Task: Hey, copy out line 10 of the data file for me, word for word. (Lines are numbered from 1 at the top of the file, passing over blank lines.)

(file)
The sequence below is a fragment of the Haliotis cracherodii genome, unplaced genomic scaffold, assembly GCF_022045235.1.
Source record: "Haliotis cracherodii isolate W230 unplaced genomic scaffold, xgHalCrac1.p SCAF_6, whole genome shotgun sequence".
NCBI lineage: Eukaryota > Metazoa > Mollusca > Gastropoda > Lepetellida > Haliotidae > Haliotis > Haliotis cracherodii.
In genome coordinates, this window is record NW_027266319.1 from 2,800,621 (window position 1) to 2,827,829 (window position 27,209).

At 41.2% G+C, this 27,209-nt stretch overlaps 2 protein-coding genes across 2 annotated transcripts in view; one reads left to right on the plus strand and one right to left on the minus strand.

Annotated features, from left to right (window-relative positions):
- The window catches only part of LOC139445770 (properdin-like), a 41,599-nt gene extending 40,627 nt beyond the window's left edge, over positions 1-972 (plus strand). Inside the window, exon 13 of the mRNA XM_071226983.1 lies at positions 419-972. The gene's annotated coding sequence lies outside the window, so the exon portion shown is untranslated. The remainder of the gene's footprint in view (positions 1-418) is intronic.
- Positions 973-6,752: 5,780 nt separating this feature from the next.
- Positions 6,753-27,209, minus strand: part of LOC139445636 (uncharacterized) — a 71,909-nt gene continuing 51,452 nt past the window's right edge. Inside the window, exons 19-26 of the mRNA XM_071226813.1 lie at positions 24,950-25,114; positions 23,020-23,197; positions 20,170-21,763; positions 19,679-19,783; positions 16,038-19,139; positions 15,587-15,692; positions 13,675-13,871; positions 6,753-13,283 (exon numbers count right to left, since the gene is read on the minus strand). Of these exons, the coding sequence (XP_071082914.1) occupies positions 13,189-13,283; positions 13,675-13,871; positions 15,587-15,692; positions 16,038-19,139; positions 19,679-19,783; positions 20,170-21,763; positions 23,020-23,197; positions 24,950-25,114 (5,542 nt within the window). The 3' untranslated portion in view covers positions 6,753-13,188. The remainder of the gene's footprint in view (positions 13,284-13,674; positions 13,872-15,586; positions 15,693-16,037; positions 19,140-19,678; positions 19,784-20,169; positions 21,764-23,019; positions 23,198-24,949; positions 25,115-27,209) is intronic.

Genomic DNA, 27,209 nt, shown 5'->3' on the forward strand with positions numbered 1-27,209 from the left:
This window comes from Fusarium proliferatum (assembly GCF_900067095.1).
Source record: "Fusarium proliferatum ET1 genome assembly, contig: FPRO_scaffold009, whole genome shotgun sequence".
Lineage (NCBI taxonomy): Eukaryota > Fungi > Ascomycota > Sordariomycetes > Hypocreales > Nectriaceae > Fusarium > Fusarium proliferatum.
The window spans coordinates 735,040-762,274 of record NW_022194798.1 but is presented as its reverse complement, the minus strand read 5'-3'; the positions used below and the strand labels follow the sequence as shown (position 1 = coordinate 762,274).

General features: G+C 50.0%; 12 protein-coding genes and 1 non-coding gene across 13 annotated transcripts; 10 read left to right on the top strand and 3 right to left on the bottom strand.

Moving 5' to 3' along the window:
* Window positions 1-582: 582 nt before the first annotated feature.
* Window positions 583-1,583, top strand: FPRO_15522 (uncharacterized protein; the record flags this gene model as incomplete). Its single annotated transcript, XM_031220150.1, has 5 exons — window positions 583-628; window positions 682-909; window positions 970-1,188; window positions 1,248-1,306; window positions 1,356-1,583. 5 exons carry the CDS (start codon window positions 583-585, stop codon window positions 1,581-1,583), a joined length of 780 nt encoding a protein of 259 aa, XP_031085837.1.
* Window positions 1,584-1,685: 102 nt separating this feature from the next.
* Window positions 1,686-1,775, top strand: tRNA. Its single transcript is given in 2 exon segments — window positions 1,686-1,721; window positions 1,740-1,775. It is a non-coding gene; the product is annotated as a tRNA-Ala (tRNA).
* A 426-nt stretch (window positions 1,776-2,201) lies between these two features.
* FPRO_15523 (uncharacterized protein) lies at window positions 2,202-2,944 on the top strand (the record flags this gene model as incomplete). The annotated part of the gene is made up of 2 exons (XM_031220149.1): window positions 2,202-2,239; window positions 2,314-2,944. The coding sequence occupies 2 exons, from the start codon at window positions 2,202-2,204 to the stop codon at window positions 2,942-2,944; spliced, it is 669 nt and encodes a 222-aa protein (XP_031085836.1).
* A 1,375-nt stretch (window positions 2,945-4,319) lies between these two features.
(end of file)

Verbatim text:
Genomic DNA, 27,209 nt, shown 5'->3' on the forward strand with positions numbered 1-27,209 from the left: